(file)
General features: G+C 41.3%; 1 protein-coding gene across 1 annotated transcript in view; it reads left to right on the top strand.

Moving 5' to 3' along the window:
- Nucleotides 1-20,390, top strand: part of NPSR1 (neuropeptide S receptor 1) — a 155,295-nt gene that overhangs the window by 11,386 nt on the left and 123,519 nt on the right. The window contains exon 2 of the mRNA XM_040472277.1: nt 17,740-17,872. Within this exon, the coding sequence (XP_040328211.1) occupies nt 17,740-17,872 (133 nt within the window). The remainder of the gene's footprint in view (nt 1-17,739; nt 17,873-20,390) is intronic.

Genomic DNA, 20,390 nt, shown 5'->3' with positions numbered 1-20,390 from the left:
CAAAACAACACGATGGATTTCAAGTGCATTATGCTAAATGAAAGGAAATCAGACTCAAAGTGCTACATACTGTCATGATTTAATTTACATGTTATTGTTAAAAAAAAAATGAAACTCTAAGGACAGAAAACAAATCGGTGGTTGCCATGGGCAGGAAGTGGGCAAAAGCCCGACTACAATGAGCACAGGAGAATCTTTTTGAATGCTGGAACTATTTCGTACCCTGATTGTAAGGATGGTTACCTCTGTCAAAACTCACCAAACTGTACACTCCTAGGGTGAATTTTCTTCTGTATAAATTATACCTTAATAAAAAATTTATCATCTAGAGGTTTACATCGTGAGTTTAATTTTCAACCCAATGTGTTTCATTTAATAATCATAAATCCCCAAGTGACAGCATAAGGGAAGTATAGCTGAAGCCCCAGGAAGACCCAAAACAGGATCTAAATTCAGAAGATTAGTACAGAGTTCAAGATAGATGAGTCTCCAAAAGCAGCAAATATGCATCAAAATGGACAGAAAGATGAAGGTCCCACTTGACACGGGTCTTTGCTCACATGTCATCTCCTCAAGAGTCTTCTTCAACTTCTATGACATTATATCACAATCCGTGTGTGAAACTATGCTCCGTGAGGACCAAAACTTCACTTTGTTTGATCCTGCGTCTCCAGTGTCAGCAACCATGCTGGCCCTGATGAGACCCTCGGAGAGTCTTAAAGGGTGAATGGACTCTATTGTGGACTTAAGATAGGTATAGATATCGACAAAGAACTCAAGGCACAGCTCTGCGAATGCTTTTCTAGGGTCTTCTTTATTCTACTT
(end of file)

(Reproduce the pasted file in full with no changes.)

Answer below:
General features: G+C 41.3%; 1 protein-coding gene across 1 annotated transcript in view; it reads left to right on the top strand.

Moving 5' to 3' along the window:
- Nucleotides 1-20,390, top strand: part of NPSR1 (neuropeptide S receptor 1) — a 155,295-nt gene that overhangs the window by 11,386 nt on the left and 123,519 nt on the right. The window contains exon 2 of the mRNA XM_040472277.1: nt 17,740-17,872. Within this exon, the coding sequence (XP_040328211.1) occupies nt 17,740-17,872 (133 nt within the window). The remainder of the gene's footprint in view (nt 1-17,739; nt 17,873-20,390) is intronic.

Genomic DNA, 20,390 nt, shown 5'->3' with positions numbered 1-20,390 from the left:
CAAAACAACACGATGGATTTCAAGTGCATTATGCTAAATGAAAGGAAATCAGACTCAAAGTGCTACATACTGTCATGATTTAATTTACATGTTATTGTTAAAAAAAAAATGAAACTCTAAGGACAGAAAACAAATCGGTGGTTGCCATGGGCAGGAAGTGGGCAAAAGCCCGACTACAATGAGCACAGGAGAATCTTTTTGAATGCTGGAACTATTTCGTACCCTGATTGTAAGGATGGTTACCTCTGTCAAAACTCACCAAACTGTACACTCCTAGGGTGAATTTTCTTCTGTATAAATTATACCTTAATAAAAAATTTATCATCTAGAGGTTTACATCGTGAGTTTAATTTTCAACCCAATGTGTTTCATTTAATAATCATAAATCCCCAAGTGACAGCATAAGGGAAGTATAGCTGAAGCCCCAGGAAGACCCAAAACAGGATCTAAATTCAGAAGATTAGTACAGAGTTCAAGATAGATGAGTCTCCAAAAGCAGCAAATATGCATCAAAATGGACAGAAAGATGAAGGTCCCACTTGACACGGGTCTTTGCTCACATGTCATCTCCTCAAGAGTCTTCTTCAACTTCTATGACATTATATCACAATCCGTGTGTGAAACTATGCTCCGTGAGGACCAAAACTTCACTTTGTTTGATCCTGCGTCTCCAGTGTCAGCAACCATGCTGGCCCTGATGAGACCCTCGGAGAGTCTTAAAGGGTGAATGGACTCTATTGTGGACTTAAGATAGGTATAGATATCGACAAAGAACTCAAGGCACAGCTCTGCGAATGCTTTTCTAGGGTCTTCTTTATTCTACTT